Two weeks ago, City Council approved Hamilton’s new Downtown Secondary Plan (DTSP) without amendment or much fanfare. A week prior, during a lengthy Planning Committee meeting, interested members of the public, community groups, and other stakeholders made their views known.
Full disclosure: I attended Planning Committee and made a statement on behalf of the Beasley Neighbourhood Association (BNA) in support of the new DTSP.
Despite receiving approval at City Council, the new DTSP isn’t quite over the finish line yet. There is a very real possibility that the new plan will be appealed and end up at new Land-use Planning Appeal Tribunal (LPAT). We won’t know for several more weeks.
We do know that the law firm Turkstra-Mazza and the planning consultancy Bousfields submitted letters on behalf of Television City Hamilton Inc., 163 Jackson Street West, outlining land-use planning objections—mainly to the use of the Niagara Escarpment to determine the height limit for tall buildings within the Downtown Planning Area.
City Council also received correspondence from the Hamilton-Halton Home Builders’ Association (HHHBA) arguing policies related to density bonusing for community benefits via implementation of Section 37 of the Planning Act were premature and should be held in abeyance until further consultation is done.
Representatives for other development interests spoke at Planning Committee the previous week outlining specific objections or concerns related to the accompanying zoning changes, specifically that they appeared to impact developments already approved, but not yet under construction.
So hard to say for sure, but given that City Council’s non-decision on Television City was appealed to the Ontario Municipal Board (OMB)—just before the Board was set to be no more—it wouldn’t be much of a surprise if the proponent appealed the new DTSP to its replacement: the LPAT.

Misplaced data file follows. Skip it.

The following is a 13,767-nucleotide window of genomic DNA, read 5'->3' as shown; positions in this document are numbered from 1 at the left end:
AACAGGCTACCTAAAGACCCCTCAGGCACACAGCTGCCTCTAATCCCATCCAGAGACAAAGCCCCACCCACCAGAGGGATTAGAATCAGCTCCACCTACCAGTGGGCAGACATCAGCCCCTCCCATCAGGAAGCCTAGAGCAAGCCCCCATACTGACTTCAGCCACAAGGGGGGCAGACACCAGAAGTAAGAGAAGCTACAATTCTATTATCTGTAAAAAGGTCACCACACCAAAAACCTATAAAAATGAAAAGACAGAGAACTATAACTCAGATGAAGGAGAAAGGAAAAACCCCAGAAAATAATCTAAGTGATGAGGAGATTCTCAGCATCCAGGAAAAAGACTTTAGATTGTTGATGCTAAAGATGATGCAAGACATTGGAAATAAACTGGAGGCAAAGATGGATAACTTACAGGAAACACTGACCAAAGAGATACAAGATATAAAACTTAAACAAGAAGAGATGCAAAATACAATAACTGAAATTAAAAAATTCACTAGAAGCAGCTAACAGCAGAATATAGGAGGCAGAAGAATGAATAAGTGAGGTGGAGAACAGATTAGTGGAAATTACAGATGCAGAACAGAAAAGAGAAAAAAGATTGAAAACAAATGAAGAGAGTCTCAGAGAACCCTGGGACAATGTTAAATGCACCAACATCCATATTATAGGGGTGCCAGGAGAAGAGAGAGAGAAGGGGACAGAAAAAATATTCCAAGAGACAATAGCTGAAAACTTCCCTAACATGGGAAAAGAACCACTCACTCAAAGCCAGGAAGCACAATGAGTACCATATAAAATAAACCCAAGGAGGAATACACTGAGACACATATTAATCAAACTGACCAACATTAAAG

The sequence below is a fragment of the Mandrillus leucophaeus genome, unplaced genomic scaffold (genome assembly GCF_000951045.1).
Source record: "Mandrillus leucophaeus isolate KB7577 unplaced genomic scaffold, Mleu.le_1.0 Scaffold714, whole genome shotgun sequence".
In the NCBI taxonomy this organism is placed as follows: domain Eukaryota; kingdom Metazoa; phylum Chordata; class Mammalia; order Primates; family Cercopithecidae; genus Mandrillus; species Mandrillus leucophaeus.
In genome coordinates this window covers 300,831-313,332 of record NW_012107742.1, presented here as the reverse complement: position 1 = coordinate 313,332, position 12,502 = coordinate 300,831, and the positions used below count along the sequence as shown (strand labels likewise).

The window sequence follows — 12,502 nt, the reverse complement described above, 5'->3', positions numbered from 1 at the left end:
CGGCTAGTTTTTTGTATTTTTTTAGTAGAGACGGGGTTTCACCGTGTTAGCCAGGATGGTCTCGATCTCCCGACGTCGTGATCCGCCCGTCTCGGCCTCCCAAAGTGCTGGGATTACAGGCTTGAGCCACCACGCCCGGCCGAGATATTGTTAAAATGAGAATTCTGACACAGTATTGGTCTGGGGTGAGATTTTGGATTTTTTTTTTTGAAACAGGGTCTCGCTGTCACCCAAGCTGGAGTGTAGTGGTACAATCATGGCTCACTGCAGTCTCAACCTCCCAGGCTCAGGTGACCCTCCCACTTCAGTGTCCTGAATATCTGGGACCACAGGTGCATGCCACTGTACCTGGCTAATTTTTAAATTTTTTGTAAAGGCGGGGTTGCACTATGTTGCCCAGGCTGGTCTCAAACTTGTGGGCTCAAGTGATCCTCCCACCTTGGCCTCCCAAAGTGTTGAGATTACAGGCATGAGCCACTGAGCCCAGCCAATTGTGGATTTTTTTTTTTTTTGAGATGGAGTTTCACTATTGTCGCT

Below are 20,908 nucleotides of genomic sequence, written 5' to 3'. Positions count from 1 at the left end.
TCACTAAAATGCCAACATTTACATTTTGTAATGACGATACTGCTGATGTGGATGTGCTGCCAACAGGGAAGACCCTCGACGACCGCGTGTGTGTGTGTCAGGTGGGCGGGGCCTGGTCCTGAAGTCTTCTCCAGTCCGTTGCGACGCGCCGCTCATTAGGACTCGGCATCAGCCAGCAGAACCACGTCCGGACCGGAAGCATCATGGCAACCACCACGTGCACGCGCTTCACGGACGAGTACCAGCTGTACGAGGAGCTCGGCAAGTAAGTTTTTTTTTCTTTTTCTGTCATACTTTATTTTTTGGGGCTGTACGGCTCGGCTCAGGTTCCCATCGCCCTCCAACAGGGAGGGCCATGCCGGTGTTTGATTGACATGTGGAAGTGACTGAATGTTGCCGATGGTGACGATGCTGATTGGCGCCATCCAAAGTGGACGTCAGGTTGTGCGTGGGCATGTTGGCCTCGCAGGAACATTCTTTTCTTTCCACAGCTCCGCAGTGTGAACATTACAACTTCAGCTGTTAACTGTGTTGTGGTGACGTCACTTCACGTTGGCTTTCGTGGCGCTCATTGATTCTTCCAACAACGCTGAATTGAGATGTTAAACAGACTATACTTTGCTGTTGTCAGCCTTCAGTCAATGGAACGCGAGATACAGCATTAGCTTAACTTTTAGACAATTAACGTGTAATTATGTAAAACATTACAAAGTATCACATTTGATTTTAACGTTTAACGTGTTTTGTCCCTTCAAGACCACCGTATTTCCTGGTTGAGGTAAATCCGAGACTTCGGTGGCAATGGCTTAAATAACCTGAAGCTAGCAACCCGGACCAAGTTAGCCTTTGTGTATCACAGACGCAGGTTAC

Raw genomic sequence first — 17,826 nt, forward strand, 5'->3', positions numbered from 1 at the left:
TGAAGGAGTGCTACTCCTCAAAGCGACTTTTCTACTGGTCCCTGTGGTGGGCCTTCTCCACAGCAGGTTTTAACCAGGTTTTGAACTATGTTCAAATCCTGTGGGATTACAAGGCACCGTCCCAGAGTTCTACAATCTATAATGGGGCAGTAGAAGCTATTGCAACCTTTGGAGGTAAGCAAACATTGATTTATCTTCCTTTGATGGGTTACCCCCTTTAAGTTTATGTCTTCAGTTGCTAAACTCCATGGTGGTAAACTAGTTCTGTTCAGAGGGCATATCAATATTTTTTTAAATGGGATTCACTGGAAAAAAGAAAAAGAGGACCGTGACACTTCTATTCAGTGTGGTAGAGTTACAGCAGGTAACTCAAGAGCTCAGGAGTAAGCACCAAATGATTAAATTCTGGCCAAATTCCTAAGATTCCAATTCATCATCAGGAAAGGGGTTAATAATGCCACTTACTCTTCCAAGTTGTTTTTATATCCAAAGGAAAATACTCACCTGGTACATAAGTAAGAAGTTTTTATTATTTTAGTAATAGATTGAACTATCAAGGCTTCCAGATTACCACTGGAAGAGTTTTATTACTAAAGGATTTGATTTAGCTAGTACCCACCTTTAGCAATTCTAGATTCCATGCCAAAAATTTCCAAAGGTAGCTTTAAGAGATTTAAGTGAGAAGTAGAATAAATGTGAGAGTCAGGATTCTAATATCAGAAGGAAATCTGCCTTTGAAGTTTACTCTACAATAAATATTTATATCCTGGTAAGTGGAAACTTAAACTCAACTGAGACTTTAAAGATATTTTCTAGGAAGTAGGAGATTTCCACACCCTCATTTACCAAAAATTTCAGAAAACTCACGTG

None of this is particularly unusual.
Official Plans and Secondary Plans function as big picture documents that provide a framework and medium to longer-term vision for how a city or particular area will develop via private and public sector investment. OMB (now LPAT) appeals can be about the big picture, including community impacts related to social justice and environmental concerns. More often, however, they are about economic interests linked to property rights: objections to land-use planning policies that add costs or limit what might be done with a piece of land.
If your interest is to maximize the revenue generated from a particular land parcel or the structures on it, then all things being equal you’d prefer flexibility of use, fewer requirements, and greater permissions in terms of height and density.
Of course, Ontario’s Planning Act, which has been amended significantly since being first enacted in 1946, still retains as its basic intent that municipal planning decisions balance macro-planning (what is in the best interests of its inhabitants given the regional context) with micro-planning (ensuring the compatibility of proximate land-uses).
To this end, the Planning Act outlines its purposes in Section 1.1 as follows:
(a) to promote sustainable economic development in a healthy natural environment within the policy and by the means provided under this Act;
(b) to provide for a land use planning system led by provincial policy;
(c) to integrate matters of provincial interest in provincial and municipal planning decisions;
(d) to provide for planning processes that are fair by making them open, accessible, timely and efficient;
(e) to encourage co-operation and co-ordination among various interests;
(f) to recognize the decision-making authority and accountability of municipal councils in planning.
So, while the province has assumed the role of regional planner with (b) and (c) achieved through the Provincial Policy Statement (PPS) and Growth Plan for the Greater Golden Horseshoe (Growth Plan), the Planning Act itself achieves (f) because it delegates the authority to regulate land-use in prescribed ways to local municipal councils.
If the preceding seems a little pedantic, it is to draw attention to the potential significance of the recent shift from OMB to LPAT: the increased importance of the PPS, Growth Plan, and a municipality’s Official Plan (OP).
Simply put, under the old regime at the OMB expert evidence from professional planners gained overwhelming importance in decisions via the notion of “good planning” and seemed to overtake municipal council’s power to regulate land-use, including via zoning by-laws (see Section 34 (3) of the Planning Act) to prescribe the minimum and maximum heights and densities of development.
When municipal officials made reference to the need for a plan or planning decision to be “reasonable” and “defendable” at the OMB, they were in effect saying as a key part of the determination we need to anticipate how this might be received at the OMB should it be appealed. And there is no hard-or-fast definition of what constitutes “good planning”. Just an OMB member’s determination based on the mix of jurisprudence and evidence, the latter mainly from recognized experts, presented during an appeal hearing.